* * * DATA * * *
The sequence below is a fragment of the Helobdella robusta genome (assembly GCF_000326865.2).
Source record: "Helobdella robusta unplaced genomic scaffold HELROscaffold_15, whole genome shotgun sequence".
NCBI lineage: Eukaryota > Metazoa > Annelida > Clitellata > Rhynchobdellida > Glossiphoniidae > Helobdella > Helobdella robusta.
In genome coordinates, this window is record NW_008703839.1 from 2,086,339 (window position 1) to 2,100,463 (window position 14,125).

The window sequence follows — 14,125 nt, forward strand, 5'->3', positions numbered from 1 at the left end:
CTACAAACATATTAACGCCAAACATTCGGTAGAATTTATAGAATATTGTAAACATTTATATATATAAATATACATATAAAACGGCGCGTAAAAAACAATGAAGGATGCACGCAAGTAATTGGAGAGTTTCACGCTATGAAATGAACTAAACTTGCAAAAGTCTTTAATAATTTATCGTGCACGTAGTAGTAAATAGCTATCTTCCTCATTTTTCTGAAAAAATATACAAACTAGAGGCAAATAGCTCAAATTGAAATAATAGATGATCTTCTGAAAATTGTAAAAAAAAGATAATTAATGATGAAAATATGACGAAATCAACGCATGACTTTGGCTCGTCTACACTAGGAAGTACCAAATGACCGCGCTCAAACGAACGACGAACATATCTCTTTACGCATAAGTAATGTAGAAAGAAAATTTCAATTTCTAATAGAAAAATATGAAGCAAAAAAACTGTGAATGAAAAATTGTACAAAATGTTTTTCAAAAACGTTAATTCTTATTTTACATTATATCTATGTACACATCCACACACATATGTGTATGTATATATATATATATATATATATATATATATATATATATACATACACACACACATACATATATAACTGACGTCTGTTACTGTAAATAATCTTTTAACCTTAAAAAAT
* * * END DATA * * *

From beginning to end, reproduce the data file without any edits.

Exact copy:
The sequence below is a fragment of the Helobdella robusta genome (assembly GCF_000326865.2).
Source record: "Helobdella robusta unplaced genomic scaffold HELROscaffold_15, whole genome shotgun sequence".
NCBI lineage: Eukaryota > Metazoa > Annelida > Clitellata > Rhynchobdellida > Glossiphoniidae > Helobdella > Helobdella robusta.
In genome coordinates, this window is record NW_008703839.1 from 2,086,339 (window position 1) to 2,100,463 (window position 14,125).

The window sequence follows — 14,125 nt, forward strand, 5'->3', positions numbered from 1 at the left end:
CTACAAACATATTAACGCCAAACATTCGGTAGAATTTATAGAATATTGTAAACATTTATATATATAAATATACATATAAAACGGCGCGTAAAAAACAATGAAGGATGCACGCAAGTAATTGGAGAGTTTCACGCTATGAAATGAACTAAACTTGCAAAAGTCTTTAATAATTTATCGTGCACGTAGTAGTAAATAGCTATCTTCCTCATTTTTCTGAAAAAATATACAAACTAGAGGCAAATAGCTCAAATTGAAATAATAGATGATCTTCTGAAAATTGTAAAAAAAAGATAATTAATGATGAAAATATGACGAAATCAACGCATGACTTTGGCTCGTCTACACTAGGAAGTACCAAATGACCGCGCTCAAACGAACGACGAACATATCTCTTTACGCATAAGTAATGTAGAAAGAAAATTTCAATTTCTAATAGAAAAATATGAAGCAAAAAAACTGTGAATGAAAAATTGTACAAAATGTTTTTCAAAAACGTTAATTCTTATTTTACATTATATCTATGTACACATCCACACACATATGTGTATGTATATATATATATATATATATATATATATATATATATATACATACACACACACATACATATATAACTGACGTCTGTTACTGTAAATAATCTTTTAACCTTAAAAAAT